State Roundup, June 22, 2011

PETITION SIGNERS FLOCK: People eager to sign the petition to put on the ballot the law giving in-state tuition to illegal immigrants flocked to the red-and-white placards outside the Motor Vehicle Administration office in Frederick, writes Julie Bykowicz of the Sun.

ROBOCALL ROBOTS? Columnist Marta Mossburg writes in the Frederick News Post that while the robocalls made by the Ehrlich campaign were inexcusable, the fact that campaign aides thought that African-Americans would fall for such a ruse is almost as bad.

SEPTIC STUDY: Tim Wheeler of the Sun blogs that, continuing his push to limit development on septic systems, Gov. Martin O’Malley has named a 28-member task force to study the environmental and health impacts of on-site sewage disposal.

BYPASSING TOLLS: About 60 people, many saying they would find creative ways around the tolls if the state hikes them, came to the 6th of 10 hearings on the increases, this one in Anne Arundel County, writes Shantee Woodards of the Annapolis Capital.

MBRG RANKINGS: Len Lazarick of writes that business ratings for Democratic members of the Maryland House of Delegates showed a sharp drop this year and scores for state senators declined as well, according to the latest report from Maryland Business for Responsive Government, which has been rating Annapolis lawmakers for 25 years.

NO TAKE-HOME CARS: Maryland Transportation Authority police officers have lost their effort to force the state to provide them with take-home cars after the state’s highest court ruled that an agreement they made in the final year of the Ehrlich administration was not enforceable, reports Andrea Siegel for the Sun.

BACK ON BALLOT: The Libertarian and Green parties regained their official status on election ballots yesterday after a judge found they had collected enough signatures on petitions, reports Len Lazarick of

MD HIGH SCHOOLS RATE: Nineteen Maryland high schools, seven in Baltimore County, are among Newsweek magazine’s list of the top 500 high schools in the nation, writes Jay Thompson for Patuxent Publishing. Here’s the Newsweek article. And here’s the list, which you can filter by state.

ENVIRONMENTAL ABCs: High school seniors in Maryland will have to be literate on environmental matters to graduate, after the state Board of Education passed the environmental literacy graduation requirement yesterday, according to an AP report in the Carroll County Times.

The requirement applies to students entering high school this fall, blogs the Sun’s Tim Wheeler.

NFL LOCKOUT LOSSES: Megan Poinski of writes that if negotiations between the NFL Players’ Association and team owners are unsuccessful in ending the current lockout, Maryland stands to miss out on as much as $42 million in revenue from the lost football season, according to a study done by Comptroller Peter Franchot and the Board of Revenue Estimates.

CITY SLOTS DEAL: The Sun’s Julie Scharper reports that city officials have agreed to pay a local development team $1.2 million to settle a 2007 deal on land slated for the Baltimore slots casino, clearing one of the last legal hurdles before the site can be developed.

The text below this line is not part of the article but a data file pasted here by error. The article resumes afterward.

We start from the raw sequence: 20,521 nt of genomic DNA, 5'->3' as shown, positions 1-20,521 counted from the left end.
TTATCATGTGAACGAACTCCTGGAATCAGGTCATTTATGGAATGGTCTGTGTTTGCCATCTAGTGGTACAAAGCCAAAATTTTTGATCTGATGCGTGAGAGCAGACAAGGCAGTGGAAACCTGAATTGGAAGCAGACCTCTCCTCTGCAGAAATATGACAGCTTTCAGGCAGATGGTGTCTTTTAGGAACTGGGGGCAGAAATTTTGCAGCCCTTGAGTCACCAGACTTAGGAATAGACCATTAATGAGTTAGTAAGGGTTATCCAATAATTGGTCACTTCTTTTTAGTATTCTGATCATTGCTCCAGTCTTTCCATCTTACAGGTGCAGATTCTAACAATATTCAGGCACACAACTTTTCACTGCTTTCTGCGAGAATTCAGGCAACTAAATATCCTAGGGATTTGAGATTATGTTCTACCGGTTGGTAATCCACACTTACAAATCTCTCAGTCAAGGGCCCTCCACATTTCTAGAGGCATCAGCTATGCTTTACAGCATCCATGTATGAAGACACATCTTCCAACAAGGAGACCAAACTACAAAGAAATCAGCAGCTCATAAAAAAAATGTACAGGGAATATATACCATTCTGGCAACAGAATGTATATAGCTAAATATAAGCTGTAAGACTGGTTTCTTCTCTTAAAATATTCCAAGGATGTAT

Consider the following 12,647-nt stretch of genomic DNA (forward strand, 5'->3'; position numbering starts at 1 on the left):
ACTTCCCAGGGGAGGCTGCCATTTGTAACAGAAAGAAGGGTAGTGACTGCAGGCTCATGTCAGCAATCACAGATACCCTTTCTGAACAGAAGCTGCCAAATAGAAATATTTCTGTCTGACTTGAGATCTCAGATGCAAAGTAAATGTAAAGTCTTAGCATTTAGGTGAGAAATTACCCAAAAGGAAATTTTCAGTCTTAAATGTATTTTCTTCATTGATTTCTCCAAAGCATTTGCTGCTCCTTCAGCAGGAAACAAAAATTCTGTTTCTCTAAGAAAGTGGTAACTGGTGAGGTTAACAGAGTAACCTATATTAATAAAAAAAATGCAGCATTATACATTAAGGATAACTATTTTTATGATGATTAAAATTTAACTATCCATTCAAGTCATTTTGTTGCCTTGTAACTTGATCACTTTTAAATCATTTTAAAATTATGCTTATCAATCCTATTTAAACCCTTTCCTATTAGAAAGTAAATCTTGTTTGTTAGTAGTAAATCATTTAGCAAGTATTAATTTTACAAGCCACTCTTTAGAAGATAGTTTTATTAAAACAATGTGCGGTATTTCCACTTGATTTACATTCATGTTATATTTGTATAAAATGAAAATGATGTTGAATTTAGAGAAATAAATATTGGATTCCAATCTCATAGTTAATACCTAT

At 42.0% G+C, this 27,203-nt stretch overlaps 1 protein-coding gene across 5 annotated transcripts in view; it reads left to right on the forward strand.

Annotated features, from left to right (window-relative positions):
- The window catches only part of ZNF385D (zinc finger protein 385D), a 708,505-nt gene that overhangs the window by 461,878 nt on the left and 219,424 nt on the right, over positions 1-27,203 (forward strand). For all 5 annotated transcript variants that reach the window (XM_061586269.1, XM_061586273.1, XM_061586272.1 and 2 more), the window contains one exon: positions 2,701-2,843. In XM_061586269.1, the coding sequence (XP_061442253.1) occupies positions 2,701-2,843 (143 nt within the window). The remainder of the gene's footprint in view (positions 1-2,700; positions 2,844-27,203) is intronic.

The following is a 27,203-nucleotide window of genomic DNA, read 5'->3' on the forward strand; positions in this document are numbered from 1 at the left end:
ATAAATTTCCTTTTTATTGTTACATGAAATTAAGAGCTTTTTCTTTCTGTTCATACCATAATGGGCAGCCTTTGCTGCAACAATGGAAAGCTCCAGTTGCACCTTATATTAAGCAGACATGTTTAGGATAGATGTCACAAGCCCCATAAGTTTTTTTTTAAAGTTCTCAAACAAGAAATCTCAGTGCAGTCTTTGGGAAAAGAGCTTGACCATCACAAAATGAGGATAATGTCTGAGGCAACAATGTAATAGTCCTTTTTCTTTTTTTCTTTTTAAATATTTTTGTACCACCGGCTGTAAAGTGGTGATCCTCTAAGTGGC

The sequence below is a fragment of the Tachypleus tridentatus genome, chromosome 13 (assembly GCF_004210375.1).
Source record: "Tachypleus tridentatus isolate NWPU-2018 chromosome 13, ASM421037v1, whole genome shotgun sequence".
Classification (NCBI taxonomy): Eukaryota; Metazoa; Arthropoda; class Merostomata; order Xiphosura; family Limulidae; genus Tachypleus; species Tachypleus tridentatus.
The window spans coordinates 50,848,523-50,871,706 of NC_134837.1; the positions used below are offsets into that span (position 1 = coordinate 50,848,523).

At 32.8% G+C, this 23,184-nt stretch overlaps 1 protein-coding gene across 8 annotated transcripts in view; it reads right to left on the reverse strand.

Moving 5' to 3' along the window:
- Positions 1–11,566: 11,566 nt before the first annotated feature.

FUNERAL PICKETS: Anyone planning on picketing a funeral, memorial service or burial service in Carroll County may be required to be 1,000 feet away from the event and from the entrance to any funeral home, cemetery or burial ground, Christian Alexandersen reports for the Carroll County Times.

MOCO RETIREMENT SYSTEM: A majority of members on the Montgomery County council voted to create a two-tiered retirement system for police and many other county workers that would replace the current one-size-fits-all arrangement, reports the Post’s Michael Laris.

FREDERICK FISCAL HEALTH: Frederick County’s fiscal outlook is looking brighter with its projected deficit expected to be reduced from $16.6 million to $3.3 million in 2013, writes Patti Borda for the Frederick News Post.

AA COUNCIL CUTS RATE: The Anne Arundel County Council voted Monday night to temporarily lower the county’s income tax rate, a move that was sharply rebuked by County Executive John Leopold, reports Nicole Fuller of the Sun.

SECONDHAND FIREARMS: The Sun’s Nicole Fuller also reports that the Arundel Council soundly defeated a measure that would have exempted dealers in secondhand firearms from registering gun acquisitions with county police.

PG ECONOMIC PLAN: Prince George’s County Executive Rushern Baker told the County Council that he wanted to pull back his signature $50 million economic development proposal after council members submitted a new round of amendments that Baker said risks bogging down the fund with too many bureaucratic requirements, Miranda Spivack writes for the Post.

VOTE ON CAB LICENSES: The Prince George’s County Council is expected to vote in the next few weeks on changes to the taxi medallion system that drivers said would undo gains they made last year after a nearly five-year political battle, reports the Post’s Miranda Spivack.

About The Author

Cynthia Prairie

Contributing Editor Cynthia Prairie has been a newspaper editor since 1979, when she began working at The Raleigh Times. Since then, she has worked for The Baltimore News American, The Chicago Sun-Times, The Prince George’s Journal and Baltimore County newspapers in the Patuxent Publishing chain, including overseeing The Jeffersonian when it was a two-day a week business publication. Cynthia has won numerous state awards, including the Maryland State Bar Association’s Gavel Award. Besides compiling and editing the daily State Roundup, she runs her own online newspaper, The Chester Telegraph. If you have additional questions or comments contact Cynthia at:

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